What makes a successful fighter into a star, someone who can sell out a stadium or attract a seven-figure audience on Pay Per View? In many ways the quality in question is imperceptible but up until last year the general consensus was that Adrien Broner had it.
His brash, arrogant persona and boxing style was never going to win Broner a special place in people’s hearts but it has got him inside their heads and made him one of the most discussed and divisive fighters in the sport today.
He was seen as following the path set out by his mentor Floyd Mayweather but pulling a stunt like uploading footage of yourself setting fire to dollar bills, something which Broner did last year, is not exactly the sort of behavior liable to endear you to the general public.
Mayweather might do the best numbers in the boxing business today but it would be a mistake to assume this success automatically equates to popularity. Many fans tune into his fights in the hope that this time the undefeated pound for pound king will finally get his comeuppance.
You seldom hear fans chanting Mayweather’s name but you can bet your bottom dollar that he doesn’t lie awake at night worrying about what motivates people to part with their money to see him fight, just as long as the cash keeps rolling in.
In boxing, fans might love you or hate you but what an aspiring Pay Per View star fears above all else is indifference. If you can’t convince people to care about you then it doesn’t matter how many fights you win, a reality that must be slowly dawning on Guillermo Rigondeaux.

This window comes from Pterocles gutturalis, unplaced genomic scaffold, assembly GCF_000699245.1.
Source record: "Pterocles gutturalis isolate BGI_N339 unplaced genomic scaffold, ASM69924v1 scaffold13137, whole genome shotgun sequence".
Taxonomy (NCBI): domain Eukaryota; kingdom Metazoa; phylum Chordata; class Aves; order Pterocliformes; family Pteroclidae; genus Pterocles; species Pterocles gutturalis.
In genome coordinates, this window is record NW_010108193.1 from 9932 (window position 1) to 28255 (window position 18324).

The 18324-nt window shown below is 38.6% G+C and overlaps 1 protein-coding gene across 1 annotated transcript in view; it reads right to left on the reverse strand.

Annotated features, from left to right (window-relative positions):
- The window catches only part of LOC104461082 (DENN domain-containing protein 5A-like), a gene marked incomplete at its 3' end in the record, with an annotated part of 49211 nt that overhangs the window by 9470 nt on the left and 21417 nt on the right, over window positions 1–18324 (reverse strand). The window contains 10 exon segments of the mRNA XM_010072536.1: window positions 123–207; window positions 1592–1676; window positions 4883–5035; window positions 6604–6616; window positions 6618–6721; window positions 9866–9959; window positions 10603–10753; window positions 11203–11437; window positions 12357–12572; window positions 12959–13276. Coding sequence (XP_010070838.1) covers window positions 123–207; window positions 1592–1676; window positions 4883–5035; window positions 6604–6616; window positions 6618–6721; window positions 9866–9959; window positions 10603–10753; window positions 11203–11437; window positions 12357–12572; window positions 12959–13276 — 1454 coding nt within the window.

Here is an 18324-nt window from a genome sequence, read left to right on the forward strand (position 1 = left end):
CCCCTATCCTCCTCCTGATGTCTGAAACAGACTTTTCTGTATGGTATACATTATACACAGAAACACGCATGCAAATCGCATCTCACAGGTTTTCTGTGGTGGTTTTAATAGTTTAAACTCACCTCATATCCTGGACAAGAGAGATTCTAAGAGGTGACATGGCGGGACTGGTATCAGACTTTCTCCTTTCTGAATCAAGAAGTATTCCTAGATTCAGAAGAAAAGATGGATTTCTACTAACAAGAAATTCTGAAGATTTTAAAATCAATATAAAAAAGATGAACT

There is no danger of Broner ever provoking the same sort of apathetic response from a boxing audience that Rigondeaux currently does because "The Problem" has already succeeded in cultivating a persona which has well and truly got people’s attention.
However Broner’s real problem is that, while he might have the same sort of swagger as Mayweather, too often his fights have failed to live up to the hype and last year he suffered the indignity of a one sided decision defeat at the hands of the relatively unknown Marcos Maidana.
When you are going to intentionally alienate fans with obnoxious behaviour the margins for failure are almost non-existent. You need to be doing things bigger and better than the next boxer which is what Mayweather has done for virtually his entire career.
Broner is coming off a unanimous decision win over Emmanuel Taylor in his hometown of Cincinnati last Saturday night. It was a genuinely entertaining fight with both men having their moments and a dramatic knockdown in the dying seconds.
Entertainment is a commodity that has been in short supply during many of Mayweather’s fights. The disparity between him and just about every opponent he has ever faced is so vast that there was palpable shock in 2012 when Miguel Cotto enjoyed a few good moments en-route to an inevitable unanimous decision loss.
But people still tune into Mayweather fights in record breaking numbers because, while the outcome might be predictable, they are not paying to see an entertaining fight but to witness greatness and to perhaps feel that in doing so they are themselves playing a small part in boxing history.
The positives for Broner after last weekend’s victory are abundant. He hurt Taylor, put together some breathtaking combinations and despite being notorious for his low punch output managed to put on the closest thing to a "Fight of the Year" contender he has ever been involved in.
That’s the good news. The bad news for Broner is that fans waiting to see him fail have already been served up exactly what they wanted and the sight of the humbled former champion scurrying from the ring with the scorn of the crowd ringing heavy in his ears after the Maidana defeat will live long in their memories.
Broner is surely destined to wear a world title again and will probably headline a Pay Per View card one day in the not too distant future but the chances of him following in the footsteps of his ‘big brother’ and becoming boxing’s next bona fide superstar all but evaporated the night he was outfought by an unheralded Argentinian.
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